They’s something kindo’ harty-like about the atmusfere  When the heat of summer’s over and the coolin’ fall is here—  Of course we miss the flowers, and the blossums on the trees,  And the mumble of the hummin’-birds and buzzin’ of the bees;  But the air’s so appetizin’; and the landscape through the haze  Of a crisp and sunny morning of the airly autumn days  Is a pictur’ that no painter has the colorin’ to mock—  When the frost is on the punkin and the fodder’s in the shock. 
The…

Song of the Witches: “Double, double toil and trouble” BY WILLIAM SHAKESPEARE (from Macbeth)

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Double, double toil and trouble;  Fire burn and caldron bubble.  Fillet of a fenny snake,  In the caldron boil and bake;  Eye of newt and toe of frog,  Wool of bat and tongue of dog,  Adder's fork and blind-worm's sting,  Lizard's leg and howlet's wing,  For a charm of powerful trouble,  Like a hell-broth boil and bubble.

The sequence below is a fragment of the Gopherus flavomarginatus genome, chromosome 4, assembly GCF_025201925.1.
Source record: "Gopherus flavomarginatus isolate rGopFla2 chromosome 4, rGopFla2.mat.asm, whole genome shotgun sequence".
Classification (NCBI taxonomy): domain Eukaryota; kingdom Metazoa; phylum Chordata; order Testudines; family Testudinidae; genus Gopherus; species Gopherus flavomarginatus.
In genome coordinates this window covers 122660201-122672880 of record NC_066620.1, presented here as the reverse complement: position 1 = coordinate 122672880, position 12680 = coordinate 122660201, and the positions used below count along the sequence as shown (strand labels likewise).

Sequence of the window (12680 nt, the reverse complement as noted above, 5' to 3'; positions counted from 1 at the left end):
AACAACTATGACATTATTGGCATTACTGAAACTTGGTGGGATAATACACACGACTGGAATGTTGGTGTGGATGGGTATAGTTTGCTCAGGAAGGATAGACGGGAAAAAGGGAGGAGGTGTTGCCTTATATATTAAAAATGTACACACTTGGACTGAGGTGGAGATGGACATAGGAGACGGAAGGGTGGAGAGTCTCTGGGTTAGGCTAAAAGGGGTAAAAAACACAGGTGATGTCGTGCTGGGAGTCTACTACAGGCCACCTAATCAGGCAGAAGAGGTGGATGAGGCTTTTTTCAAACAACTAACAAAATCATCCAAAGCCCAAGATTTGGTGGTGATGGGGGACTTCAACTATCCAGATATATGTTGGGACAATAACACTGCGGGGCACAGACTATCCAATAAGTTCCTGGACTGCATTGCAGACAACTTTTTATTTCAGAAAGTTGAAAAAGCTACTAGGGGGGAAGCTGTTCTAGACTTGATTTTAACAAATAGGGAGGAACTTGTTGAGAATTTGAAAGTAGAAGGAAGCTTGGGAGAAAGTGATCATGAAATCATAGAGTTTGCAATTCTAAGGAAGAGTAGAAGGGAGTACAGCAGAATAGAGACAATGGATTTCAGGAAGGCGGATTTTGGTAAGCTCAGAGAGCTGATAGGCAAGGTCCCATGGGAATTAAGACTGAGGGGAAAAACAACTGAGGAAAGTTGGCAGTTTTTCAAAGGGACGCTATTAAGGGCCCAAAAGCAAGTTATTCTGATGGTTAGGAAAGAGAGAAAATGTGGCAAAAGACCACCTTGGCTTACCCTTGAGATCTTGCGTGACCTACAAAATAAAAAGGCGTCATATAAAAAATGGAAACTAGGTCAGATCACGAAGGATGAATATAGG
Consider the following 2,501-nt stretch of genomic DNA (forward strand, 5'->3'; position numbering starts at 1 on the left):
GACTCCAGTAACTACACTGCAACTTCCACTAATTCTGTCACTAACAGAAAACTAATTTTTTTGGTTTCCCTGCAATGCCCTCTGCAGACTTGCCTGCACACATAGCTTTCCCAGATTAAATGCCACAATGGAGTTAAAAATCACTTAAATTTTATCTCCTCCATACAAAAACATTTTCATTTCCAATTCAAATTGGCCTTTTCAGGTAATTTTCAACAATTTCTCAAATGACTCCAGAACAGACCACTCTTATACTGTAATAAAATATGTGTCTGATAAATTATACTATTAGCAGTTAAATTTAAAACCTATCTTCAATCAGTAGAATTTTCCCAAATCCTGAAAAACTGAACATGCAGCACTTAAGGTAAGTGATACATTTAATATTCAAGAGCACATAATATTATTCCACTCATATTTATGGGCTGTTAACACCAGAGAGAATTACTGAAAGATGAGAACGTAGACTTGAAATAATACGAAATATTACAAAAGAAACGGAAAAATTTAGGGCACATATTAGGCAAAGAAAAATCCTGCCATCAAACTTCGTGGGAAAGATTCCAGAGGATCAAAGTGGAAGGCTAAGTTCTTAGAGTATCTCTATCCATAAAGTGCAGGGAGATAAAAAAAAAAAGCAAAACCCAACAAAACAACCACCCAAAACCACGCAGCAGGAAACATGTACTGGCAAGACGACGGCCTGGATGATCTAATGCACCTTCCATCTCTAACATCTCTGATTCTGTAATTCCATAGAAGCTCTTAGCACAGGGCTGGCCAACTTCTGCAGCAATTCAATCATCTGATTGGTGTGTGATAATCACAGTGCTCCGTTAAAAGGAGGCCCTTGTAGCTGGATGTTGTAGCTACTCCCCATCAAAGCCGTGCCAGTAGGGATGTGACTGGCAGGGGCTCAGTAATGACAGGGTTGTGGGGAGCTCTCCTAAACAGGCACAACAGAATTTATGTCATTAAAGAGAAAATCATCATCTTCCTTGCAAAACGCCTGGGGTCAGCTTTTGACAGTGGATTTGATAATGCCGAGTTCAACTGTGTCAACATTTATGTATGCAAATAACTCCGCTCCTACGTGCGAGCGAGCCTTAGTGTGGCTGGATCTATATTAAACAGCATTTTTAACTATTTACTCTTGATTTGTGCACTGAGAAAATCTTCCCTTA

Double, double toil and trouble;  Fire burn and caldron bubble.  Cool it with a baboon's blood,  Then the charm is firm and good.

An Irish Airman foresees his Death BY WILLIAM BUTLER YEATS

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I know that I shall meet my fate  Somewhere among the clouds above;  Those that I fight I do not hate,  Those that I guard I do not love;  My country is Kiltartan Cross,  My countrymen Kiltartan’s poor,  No likely end could bring them loss  Or leave them happier than before.  Nor law, nor duty bade me fight,  Nor public men, nor cheering crowds,  A lonely impulse of delight  Drove to this tumult in the clouds;  I balanced all, brought all to mind,  The years to come seemed waste of breath,  A waste of breath the years behind  In balance with this life, this death.